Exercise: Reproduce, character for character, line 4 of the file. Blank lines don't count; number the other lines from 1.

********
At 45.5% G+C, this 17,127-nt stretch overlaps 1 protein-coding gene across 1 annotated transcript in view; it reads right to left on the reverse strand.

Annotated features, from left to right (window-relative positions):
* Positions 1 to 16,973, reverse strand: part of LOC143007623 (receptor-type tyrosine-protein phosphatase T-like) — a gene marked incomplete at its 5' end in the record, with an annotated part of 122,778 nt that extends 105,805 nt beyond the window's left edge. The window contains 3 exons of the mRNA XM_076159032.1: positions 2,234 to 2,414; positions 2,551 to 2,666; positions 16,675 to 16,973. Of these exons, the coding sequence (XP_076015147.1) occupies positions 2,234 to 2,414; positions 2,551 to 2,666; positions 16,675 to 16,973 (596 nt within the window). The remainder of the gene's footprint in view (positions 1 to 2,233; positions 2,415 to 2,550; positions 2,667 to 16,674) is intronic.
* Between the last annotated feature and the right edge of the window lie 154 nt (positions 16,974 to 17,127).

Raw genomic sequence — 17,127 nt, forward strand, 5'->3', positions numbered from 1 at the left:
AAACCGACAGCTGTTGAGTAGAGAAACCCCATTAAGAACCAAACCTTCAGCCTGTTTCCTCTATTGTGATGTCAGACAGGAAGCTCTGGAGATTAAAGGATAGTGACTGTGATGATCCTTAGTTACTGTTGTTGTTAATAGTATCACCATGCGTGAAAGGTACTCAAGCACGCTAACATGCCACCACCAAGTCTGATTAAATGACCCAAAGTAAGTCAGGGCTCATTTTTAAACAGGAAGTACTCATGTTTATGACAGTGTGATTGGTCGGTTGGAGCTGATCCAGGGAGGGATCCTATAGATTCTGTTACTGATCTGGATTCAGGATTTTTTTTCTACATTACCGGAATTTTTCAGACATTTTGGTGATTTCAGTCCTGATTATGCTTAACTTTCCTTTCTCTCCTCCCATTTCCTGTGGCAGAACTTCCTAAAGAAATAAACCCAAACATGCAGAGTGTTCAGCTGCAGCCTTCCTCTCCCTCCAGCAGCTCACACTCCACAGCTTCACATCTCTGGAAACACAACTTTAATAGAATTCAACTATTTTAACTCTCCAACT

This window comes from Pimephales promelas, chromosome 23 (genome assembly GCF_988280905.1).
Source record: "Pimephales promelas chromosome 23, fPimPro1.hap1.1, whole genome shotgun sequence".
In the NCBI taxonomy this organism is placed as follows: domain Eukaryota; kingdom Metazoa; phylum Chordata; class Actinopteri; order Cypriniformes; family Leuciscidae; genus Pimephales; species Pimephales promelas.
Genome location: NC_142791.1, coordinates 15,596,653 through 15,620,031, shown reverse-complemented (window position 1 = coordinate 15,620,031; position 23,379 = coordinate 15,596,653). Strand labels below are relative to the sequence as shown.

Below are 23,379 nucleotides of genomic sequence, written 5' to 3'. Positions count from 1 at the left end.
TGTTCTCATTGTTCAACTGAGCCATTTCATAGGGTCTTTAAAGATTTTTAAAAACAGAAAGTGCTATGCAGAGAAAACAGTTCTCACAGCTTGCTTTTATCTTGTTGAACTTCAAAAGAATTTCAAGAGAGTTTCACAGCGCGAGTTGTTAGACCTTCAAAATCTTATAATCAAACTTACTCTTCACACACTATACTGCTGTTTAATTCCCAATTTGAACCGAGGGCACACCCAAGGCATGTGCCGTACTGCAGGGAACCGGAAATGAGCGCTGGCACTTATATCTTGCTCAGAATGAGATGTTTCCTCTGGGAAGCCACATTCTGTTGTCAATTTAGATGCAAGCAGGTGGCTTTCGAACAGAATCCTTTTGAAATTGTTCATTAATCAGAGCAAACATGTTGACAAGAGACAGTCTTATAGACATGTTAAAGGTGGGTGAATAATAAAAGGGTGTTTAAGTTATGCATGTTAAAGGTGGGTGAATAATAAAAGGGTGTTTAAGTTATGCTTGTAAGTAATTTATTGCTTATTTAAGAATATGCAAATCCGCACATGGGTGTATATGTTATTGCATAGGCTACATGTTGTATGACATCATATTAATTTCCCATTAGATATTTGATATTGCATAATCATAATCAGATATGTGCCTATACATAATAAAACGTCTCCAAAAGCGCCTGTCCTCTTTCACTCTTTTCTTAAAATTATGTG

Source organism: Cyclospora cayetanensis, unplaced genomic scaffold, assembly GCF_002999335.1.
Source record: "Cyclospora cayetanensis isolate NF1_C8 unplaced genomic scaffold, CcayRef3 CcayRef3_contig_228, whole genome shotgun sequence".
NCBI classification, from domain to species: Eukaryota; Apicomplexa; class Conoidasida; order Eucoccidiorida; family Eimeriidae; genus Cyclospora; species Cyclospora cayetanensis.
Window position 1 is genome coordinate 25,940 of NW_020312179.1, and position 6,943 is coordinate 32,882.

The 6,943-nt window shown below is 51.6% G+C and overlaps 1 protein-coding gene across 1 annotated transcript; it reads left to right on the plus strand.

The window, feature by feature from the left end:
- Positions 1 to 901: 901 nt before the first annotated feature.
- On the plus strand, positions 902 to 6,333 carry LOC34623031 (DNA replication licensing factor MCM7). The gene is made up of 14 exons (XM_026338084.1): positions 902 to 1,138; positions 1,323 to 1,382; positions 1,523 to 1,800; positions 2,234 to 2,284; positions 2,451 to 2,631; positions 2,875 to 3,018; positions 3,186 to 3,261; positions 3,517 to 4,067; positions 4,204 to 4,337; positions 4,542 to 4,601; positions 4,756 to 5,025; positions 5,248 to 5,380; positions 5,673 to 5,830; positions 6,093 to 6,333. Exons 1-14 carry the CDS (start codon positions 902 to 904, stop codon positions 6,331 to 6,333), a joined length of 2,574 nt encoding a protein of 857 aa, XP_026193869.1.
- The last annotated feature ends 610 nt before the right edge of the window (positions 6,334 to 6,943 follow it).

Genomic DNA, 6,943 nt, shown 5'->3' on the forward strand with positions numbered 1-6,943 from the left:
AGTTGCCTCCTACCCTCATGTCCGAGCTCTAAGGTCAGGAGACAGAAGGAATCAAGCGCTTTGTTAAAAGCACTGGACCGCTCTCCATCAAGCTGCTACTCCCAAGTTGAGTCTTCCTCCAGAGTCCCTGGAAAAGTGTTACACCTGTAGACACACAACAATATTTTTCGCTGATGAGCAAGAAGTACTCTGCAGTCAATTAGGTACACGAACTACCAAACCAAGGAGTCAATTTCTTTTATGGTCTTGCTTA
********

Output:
* Between the last annotated feature and the right edge of the window lie 154 nt (positions 16,974 to 17,127).